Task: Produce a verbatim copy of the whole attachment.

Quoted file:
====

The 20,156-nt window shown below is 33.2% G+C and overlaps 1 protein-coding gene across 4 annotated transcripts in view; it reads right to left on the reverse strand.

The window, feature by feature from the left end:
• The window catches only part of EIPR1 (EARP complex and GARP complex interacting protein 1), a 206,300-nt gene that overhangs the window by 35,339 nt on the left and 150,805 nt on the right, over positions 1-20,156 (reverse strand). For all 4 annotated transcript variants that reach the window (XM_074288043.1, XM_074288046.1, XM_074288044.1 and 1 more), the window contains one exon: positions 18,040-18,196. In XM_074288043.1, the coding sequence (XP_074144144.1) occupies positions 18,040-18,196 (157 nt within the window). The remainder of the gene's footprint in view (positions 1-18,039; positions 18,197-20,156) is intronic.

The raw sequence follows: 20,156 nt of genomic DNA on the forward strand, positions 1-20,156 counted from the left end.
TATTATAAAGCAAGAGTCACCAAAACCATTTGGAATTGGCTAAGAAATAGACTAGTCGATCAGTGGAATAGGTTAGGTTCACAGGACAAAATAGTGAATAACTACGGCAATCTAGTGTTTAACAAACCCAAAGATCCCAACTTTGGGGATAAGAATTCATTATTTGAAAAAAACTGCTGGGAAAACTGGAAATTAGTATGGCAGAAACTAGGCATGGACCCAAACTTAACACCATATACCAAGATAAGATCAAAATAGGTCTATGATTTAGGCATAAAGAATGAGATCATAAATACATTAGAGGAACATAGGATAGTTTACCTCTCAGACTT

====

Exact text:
The 20,156-nt window shown below is 33.2% G+C and overlaps 1 protein-coding gene across 4 annotated transcripts in view; it reads right to left on the reverse strand.

The window, feature by feature from the left end:
• The window catches only part of EIPR1 (EARP complex and GARP complex interacting protein 1), a 206,300-nt gene that overhangs the window by 35,339 nt on the left and 150,805 nt on the right, over positions 1-20,156 (reverse strand). For all 4 annotated transcript variants that reach the window (XM_074288043.1, XM_074288046.1, XM_074288044.1 and 1 more), the window contains one exon: positions 18,040-18,196. In XM_074288043.1, the coding sequence (XP_074144144.1) occupies positions 18,040-18,196 (157 nt within the window). The remainder of the gene's footprint in view (positions 1-18,039; positions 18,197-20,156) is intronic.

The raw sequence follows: 20,156 nt of genomic DNA on the forward strand, positions 1-20,156 counted from the left end.
TATTATAAAGCAAGAGTCACCAAAACCATTTGGAATTGGCTAAGAAATAGACTAGTCGATCAGTGGAATAGGTTAGGTTCACAGGACAAAATAGTGAATAACTACGGCAATCTAGTGTTTAACAAACCCAAAGATCCCAACTTTGGGGATAAGAATTCATTATTTGAAAAAAACTGCTGGGAAAACTGGAAATTAGTATGGCAGAAACTAGGCATGGACCCAAACTTAACACCATATACCAAGATAAGATCAAAATAGGTCTATGATTTAGGCATAAAGAATGAGATCATAAATACATTAGAGGAACATAGGATAGTTTACCTCTCAGACTT